From time to time someone, somewhere, probably in a dark room with a typewriter (I'm old school!) fuelled by excessive quantities of coffee, comes up with a good idea for the premise of a film. I don't mean the Roger Corman theory of producing a movie poster and working back from there, but something that makes you think “yeah, that could work”. I'd like to think that's how Hansel & Gretel: Witch Hunters was born, an idea emerging from the depths of someone's mind and growing into an interesting and original concept. Unfortunately with this film the idea was probably the only good thing.
The tale begins with a little back story based upon the Grimm fairytale everyone knows. Two young children, the titular Hansel & Gretel live with their parents in a cabin deep in the woods. One evening their father takes them out and leaves them in a clearing warning them not to move. As children are wont to do they wander and soon discover a house made of cake and sweets and all manner of tasty things. Unfortunately the house belongs to a witch and after an altercation the siblings destroy her in a furnace. Fast forward several years and H & G are now feared witch hunters.
In a small town somewhere in Germany an over-excited sheriff (Peter Stormare) and his team of deputies, who appear marked for death from the beginning, are about to burn the beautiful Mina (Pihla Viitala) for the crime of witchcraft. With perfect timing our heroes Hansel (Jeremy Renner) and Gretel (Gemma Arterton) arrive to prove Mina isn't a witch and announce that they have been charged by the mayor (Rainer Bock) to investigate the towns missing children problems. As is the way of things there is obviously much more to it as Grand Witch Muriel (Famke Janssen) is involved and has hatched a devious plot to render her kind invulnerable to fire, thus making them invincible.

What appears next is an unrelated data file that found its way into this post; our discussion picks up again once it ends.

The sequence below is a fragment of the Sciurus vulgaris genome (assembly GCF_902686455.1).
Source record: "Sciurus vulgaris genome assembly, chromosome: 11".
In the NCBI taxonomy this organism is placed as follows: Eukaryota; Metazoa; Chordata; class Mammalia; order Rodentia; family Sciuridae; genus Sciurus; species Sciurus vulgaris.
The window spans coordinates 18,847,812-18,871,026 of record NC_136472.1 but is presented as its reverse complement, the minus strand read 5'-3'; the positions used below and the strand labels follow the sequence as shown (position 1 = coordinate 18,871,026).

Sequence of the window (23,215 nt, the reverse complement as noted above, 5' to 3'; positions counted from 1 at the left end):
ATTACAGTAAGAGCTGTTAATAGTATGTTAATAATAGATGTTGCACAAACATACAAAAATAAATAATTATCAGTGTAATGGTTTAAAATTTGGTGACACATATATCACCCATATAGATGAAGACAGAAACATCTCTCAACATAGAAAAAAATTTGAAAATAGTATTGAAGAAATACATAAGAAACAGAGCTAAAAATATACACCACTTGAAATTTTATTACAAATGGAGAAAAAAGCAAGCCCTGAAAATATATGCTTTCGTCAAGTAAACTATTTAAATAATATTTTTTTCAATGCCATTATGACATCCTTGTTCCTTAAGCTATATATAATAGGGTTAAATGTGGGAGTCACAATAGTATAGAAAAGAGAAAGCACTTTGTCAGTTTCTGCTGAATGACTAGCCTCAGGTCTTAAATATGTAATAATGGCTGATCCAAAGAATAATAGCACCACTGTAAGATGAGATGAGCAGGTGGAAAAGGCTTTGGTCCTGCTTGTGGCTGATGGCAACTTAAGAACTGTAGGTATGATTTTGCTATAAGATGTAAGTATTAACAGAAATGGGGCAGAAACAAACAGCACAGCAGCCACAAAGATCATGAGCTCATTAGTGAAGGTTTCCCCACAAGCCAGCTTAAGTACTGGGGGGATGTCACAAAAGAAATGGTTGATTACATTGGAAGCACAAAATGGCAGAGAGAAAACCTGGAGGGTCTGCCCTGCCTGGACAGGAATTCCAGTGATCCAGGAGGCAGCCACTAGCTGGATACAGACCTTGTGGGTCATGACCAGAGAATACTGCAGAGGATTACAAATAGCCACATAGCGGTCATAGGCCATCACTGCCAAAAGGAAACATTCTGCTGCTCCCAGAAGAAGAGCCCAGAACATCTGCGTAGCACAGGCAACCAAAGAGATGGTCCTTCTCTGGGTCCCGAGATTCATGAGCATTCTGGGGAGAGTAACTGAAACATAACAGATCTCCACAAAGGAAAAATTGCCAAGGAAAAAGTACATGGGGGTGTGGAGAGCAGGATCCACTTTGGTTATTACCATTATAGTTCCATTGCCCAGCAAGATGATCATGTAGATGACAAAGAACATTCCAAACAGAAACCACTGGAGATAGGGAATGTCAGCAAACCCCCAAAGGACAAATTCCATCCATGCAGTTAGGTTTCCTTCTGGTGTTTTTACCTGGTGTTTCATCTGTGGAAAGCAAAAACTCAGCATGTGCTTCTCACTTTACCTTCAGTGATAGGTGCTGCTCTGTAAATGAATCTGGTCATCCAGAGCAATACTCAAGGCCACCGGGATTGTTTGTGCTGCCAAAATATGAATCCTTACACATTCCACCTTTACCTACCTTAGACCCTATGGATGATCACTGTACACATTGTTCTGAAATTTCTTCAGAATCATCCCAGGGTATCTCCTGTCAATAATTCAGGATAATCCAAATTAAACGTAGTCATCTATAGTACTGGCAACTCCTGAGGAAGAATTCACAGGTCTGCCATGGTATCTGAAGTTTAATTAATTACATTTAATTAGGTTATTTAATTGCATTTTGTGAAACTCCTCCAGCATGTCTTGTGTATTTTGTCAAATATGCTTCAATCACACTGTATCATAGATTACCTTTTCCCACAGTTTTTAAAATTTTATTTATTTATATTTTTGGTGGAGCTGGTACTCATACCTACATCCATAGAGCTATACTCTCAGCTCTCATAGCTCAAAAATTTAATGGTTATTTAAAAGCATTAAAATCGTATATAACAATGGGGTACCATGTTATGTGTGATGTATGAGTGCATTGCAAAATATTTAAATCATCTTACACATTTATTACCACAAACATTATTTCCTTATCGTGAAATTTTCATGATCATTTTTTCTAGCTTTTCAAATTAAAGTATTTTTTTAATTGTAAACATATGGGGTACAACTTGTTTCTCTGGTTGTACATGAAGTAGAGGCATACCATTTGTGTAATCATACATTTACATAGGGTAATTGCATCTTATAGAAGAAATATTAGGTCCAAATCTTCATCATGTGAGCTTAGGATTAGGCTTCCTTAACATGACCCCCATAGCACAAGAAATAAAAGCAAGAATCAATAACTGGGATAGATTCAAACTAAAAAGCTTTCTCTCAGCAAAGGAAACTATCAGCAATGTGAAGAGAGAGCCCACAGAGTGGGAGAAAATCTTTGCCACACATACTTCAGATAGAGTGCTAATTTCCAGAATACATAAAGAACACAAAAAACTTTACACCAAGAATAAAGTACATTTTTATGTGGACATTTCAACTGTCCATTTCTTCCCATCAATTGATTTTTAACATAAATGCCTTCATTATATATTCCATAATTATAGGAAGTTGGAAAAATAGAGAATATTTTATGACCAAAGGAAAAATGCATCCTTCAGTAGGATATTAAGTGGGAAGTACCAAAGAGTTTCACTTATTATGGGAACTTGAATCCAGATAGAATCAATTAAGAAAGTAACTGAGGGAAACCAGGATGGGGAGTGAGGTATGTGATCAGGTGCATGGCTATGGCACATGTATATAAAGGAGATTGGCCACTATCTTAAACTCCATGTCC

Firstly the good points. Director Tommy Wirkola has blended several film types together reasonably well in creating the H & G world. We have steam punk, gothic, fantasy and a little campness all mixed together in a huge, budget busting cauldron. The sets are passably atmospheric if a little staged but where the film really gets going is in two specific areas; the arsenal and the witch design. The weaponry that H & G seem to have at their disposal could easily have been lifted from one of Renner's other films as it is a little more Bourne than you would expect in a medieval world, but somehow it works. The action rattles along at enough of a pace to avoid the audience finding time to stop and question any of the potential silliness. As for the witches, it really does seem like the design crew have had fun coming up with a multitude of styles. We have a pinch Clive Barker, a dash of Romero and a splash of Argento, and to be honest it makes for quite an interesting collection.
There are problems here though. The film itself is just a little dull. The plot is predictable and the twists are hinted at very early with a very unsubtle nudge and wink. The script is somewhat nonsensical and only the pace of the film stops this becoming more obvious. The acting is also a disappointment. I'm not sure Renner has much more in his locker (Hurt Locker?) than a performance this side of cardboard but Arterton should be a little disappointed with herself. Famke Janssen overacts when given the chance but as she reportedly said she took on the role to pay off her mortgage we know all we need to about her commitment to the project.
I also had trouble with some of the imagery which at times seemed ill-judged. There is a witch torture scene that, while I understand is fantasy and maybe not as impactful, was still a little strange. The violence and fights also seem to swing between purely fantastical and over the top and realistic and gritty, ans the balance is never quite right.
Ultimately this is a disappointing production from a decent original idea. There are good things here but in the end it's all a bit of a mess.